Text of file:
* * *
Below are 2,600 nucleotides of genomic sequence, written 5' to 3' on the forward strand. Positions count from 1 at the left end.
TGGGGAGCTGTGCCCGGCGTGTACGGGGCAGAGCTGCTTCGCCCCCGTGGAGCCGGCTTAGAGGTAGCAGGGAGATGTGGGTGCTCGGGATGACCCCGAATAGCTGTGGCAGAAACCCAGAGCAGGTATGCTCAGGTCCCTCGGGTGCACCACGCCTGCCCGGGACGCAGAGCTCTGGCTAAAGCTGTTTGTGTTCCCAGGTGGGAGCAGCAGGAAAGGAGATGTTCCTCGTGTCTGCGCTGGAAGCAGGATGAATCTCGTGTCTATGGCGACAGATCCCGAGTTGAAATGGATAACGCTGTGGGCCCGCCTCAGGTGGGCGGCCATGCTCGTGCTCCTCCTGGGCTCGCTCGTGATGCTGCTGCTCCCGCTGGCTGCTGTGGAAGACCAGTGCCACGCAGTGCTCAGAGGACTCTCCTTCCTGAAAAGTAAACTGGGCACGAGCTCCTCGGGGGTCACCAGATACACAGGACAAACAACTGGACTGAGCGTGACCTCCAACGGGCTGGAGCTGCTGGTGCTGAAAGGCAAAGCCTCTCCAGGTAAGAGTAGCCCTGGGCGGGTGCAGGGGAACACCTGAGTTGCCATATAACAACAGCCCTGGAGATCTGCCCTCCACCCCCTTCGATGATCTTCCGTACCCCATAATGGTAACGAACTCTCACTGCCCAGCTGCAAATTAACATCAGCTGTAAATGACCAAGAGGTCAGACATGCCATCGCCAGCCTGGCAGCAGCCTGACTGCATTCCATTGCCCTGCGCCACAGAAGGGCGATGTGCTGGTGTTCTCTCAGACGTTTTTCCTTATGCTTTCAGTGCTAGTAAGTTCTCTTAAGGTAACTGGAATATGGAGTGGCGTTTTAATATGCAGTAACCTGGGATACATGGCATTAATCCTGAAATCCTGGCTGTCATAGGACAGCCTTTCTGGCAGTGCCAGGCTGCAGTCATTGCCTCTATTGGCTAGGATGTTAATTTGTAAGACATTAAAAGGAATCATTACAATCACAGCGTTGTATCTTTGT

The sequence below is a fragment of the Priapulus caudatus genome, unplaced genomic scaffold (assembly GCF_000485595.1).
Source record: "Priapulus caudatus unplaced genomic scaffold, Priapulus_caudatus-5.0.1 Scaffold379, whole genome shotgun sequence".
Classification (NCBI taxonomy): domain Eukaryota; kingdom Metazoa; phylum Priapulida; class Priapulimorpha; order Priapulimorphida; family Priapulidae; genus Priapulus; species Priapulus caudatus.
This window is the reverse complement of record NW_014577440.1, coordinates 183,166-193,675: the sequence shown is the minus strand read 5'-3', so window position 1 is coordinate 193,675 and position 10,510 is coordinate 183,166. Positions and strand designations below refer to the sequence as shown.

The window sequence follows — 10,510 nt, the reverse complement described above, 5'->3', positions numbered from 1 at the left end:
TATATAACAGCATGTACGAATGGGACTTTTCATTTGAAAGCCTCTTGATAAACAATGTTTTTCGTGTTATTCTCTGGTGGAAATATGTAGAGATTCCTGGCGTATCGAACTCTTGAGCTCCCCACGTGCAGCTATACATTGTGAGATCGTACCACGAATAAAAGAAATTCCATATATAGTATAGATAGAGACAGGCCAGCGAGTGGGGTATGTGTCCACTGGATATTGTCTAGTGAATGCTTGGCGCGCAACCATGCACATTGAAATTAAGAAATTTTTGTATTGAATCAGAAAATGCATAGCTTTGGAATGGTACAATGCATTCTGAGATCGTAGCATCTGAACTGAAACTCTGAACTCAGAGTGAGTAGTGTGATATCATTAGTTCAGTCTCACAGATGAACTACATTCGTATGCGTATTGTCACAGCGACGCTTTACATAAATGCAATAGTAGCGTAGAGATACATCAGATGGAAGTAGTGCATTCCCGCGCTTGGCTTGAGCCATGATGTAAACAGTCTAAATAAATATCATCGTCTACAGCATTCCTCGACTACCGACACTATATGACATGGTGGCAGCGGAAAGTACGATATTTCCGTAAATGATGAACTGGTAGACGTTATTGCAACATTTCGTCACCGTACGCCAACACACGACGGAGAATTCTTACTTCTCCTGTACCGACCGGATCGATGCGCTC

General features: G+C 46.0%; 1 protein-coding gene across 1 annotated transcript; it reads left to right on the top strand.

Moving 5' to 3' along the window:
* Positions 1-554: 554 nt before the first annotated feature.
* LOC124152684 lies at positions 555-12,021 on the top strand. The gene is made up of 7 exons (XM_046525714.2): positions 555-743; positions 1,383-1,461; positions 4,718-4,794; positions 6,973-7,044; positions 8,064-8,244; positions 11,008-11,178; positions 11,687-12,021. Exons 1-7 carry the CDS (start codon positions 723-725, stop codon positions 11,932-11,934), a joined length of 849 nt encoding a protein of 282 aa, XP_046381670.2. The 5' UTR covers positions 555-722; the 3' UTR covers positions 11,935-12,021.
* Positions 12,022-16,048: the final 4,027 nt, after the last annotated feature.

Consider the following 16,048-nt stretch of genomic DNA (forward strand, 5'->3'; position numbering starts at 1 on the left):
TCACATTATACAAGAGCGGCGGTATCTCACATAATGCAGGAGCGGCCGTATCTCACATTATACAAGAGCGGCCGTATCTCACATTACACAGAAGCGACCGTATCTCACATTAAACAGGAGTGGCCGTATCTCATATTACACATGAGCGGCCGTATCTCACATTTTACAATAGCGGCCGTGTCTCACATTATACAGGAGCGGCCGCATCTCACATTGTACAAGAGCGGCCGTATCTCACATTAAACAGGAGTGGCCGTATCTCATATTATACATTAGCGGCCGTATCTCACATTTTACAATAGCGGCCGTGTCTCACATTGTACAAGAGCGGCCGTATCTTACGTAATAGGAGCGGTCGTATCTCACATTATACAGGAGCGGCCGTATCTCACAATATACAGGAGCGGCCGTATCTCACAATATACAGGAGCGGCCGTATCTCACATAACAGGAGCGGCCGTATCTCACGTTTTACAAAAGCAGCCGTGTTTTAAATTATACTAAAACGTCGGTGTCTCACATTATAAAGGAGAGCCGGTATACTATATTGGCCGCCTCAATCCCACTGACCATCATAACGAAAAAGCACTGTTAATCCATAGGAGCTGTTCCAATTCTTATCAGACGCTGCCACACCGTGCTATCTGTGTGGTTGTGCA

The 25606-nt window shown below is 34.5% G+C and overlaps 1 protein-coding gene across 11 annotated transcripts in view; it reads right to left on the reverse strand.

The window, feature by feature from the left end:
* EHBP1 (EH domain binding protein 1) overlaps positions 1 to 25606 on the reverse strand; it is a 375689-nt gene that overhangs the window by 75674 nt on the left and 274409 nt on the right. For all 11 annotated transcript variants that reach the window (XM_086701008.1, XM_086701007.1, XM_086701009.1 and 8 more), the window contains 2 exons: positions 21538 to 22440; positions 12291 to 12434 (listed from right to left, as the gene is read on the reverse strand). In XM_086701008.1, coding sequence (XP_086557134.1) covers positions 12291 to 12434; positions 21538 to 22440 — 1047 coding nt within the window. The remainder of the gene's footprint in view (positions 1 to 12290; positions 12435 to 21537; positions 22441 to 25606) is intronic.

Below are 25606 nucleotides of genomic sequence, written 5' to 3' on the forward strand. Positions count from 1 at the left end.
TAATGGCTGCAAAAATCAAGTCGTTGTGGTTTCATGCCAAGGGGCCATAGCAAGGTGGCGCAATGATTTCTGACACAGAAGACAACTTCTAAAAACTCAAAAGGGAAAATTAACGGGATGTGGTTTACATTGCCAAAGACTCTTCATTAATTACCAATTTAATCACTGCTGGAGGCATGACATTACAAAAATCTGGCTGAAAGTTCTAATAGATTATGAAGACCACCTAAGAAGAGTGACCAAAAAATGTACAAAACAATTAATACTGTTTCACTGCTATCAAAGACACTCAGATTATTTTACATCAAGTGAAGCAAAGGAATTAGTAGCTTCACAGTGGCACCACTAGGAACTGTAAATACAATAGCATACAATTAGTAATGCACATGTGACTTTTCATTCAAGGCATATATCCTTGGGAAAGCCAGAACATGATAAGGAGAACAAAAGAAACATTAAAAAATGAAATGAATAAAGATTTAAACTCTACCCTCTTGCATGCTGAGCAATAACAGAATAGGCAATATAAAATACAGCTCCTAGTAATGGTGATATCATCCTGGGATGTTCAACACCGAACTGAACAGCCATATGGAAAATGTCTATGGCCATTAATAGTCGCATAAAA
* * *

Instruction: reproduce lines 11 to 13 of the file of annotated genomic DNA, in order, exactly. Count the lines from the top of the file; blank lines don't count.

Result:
* Positions 1-554: 554 nt before the first annotated feature.
* LOC124152684 lies at positions 555-12,021 on the top strand. The gene is made up of 7 exons (XM_046525714.2): positions 555-743; positions 1,383-1,461; positions 4,718-4,794; positions 6,973-7,044; positions 8,064-8,244; positions 11,008-11,178; positions 11,687-12,021. Exons 1-7 carry the CDS (start codon positions 723-725, stop codon positions 11,932-11,934), a joined length of 849 nt encoding a protein of 282 aa, XP_046381670.2. The 5' UTR covers positions 555-722; the 3' UTR covers positions 11,935-12,021.
* Positions 12,022-16,048: the final 4,027 nt, after the last annotated feature.